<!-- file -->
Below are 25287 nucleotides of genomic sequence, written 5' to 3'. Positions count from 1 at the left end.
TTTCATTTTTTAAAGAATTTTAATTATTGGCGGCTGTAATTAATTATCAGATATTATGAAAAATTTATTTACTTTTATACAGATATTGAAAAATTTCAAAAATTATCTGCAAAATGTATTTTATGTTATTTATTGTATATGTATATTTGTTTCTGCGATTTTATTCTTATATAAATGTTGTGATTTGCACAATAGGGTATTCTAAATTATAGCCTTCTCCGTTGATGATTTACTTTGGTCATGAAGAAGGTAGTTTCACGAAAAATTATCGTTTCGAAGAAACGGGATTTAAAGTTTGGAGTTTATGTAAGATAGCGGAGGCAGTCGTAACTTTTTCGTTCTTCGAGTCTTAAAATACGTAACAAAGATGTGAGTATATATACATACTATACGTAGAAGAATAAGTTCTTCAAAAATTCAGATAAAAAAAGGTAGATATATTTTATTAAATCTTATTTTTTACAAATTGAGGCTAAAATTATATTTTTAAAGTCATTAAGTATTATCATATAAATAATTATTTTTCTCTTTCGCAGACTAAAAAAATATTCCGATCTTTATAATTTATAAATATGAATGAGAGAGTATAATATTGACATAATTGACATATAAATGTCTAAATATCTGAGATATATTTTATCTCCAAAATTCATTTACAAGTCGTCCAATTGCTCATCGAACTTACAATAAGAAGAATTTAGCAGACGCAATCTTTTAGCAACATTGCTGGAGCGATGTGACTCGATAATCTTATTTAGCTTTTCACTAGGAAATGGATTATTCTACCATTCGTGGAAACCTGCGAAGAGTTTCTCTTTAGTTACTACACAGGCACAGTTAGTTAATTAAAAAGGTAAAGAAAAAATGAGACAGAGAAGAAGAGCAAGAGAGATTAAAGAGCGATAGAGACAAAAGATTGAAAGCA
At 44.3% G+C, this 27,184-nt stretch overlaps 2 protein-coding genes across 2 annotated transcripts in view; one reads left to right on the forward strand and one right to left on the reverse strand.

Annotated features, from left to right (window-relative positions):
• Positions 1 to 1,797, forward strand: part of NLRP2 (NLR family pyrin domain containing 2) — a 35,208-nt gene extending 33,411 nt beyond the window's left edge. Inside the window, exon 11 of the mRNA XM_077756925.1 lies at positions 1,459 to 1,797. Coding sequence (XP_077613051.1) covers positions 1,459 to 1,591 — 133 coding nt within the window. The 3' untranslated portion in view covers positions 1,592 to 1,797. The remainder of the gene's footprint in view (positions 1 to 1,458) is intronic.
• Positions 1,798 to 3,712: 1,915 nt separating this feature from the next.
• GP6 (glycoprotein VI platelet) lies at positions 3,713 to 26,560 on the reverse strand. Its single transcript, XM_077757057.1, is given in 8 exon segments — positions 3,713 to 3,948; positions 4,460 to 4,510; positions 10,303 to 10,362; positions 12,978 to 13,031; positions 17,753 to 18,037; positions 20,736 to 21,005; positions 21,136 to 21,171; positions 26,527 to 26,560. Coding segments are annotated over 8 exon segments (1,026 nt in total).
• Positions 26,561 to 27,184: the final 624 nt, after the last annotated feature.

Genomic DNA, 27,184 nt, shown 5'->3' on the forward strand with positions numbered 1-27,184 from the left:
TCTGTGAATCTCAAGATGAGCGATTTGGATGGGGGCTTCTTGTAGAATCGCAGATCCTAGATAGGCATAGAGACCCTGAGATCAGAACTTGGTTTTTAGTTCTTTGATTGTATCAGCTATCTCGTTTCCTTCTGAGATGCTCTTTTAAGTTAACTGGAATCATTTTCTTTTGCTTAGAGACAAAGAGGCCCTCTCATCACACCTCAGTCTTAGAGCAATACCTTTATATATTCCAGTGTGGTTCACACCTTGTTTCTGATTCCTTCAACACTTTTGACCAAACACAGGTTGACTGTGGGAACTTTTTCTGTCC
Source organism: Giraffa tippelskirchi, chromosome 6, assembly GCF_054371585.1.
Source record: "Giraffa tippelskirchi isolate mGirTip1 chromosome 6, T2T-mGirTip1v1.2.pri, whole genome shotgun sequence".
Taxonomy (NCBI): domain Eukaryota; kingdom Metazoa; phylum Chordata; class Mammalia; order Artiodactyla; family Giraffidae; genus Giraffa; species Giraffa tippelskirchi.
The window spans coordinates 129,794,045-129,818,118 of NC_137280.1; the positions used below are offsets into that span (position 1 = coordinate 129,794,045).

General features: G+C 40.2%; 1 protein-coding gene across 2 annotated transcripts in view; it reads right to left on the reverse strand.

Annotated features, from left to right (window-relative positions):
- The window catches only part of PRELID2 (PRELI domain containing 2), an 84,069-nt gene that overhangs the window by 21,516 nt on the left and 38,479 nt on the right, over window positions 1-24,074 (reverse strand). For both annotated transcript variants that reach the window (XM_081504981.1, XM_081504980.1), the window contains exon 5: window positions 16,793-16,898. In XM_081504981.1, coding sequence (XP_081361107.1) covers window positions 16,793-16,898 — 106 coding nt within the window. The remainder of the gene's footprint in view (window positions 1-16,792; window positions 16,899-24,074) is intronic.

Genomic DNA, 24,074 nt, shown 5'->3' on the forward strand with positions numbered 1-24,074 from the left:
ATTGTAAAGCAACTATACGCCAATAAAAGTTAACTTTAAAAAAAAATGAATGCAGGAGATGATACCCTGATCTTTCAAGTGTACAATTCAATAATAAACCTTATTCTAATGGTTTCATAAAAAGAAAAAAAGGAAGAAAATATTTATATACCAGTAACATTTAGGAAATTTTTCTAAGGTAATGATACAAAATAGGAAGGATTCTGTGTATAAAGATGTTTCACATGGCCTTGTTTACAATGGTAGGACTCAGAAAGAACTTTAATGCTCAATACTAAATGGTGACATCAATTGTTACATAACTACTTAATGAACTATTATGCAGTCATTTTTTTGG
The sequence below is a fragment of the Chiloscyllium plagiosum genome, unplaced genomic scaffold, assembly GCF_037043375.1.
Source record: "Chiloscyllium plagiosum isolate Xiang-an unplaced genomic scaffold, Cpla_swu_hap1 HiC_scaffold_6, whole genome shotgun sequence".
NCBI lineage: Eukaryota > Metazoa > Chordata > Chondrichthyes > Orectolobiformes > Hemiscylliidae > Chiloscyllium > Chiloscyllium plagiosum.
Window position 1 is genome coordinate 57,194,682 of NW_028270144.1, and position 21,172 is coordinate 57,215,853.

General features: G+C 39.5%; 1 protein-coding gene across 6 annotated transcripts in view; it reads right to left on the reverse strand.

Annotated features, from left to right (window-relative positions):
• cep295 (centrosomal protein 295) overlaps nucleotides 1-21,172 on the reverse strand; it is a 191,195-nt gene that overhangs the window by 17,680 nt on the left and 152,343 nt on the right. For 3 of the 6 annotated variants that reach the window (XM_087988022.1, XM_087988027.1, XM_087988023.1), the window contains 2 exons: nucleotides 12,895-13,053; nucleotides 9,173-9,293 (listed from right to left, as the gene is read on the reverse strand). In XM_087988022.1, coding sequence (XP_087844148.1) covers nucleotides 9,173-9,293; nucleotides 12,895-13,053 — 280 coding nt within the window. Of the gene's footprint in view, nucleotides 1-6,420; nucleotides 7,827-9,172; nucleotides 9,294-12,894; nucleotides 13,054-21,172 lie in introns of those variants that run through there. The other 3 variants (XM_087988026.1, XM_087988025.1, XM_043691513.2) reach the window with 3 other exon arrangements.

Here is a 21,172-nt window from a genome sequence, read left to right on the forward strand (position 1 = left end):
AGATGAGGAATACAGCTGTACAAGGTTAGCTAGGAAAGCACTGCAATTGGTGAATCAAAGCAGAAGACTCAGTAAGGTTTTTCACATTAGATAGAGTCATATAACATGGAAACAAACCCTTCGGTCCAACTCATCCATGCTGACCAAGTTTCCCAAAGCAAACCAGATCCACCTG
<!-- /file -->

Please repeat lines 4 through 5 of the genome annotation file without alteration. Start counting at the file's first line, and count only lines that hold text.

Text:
Annotated features, from left to right (window-relative positions):
• Positions 1 to 1,797, forward strand: part of NLRP2 (NLR family pyrin domain containing 2) — a 35,208-nt gene extending 33,411 nt beyond the window's left edge. Inside the window, exon 11 of the mRNA XM_077756925.1 lies at positions 1,459 to 1,797. Coding sequence (XP_077613051.1) covers positions 1,459 to 1,591 — 133 coding nt within the window. The 3' untranslated portion in view covers positions 1,592 to 1,797. The remainder of the gene's footprint in view (positions 1 to 1,458) is intronic.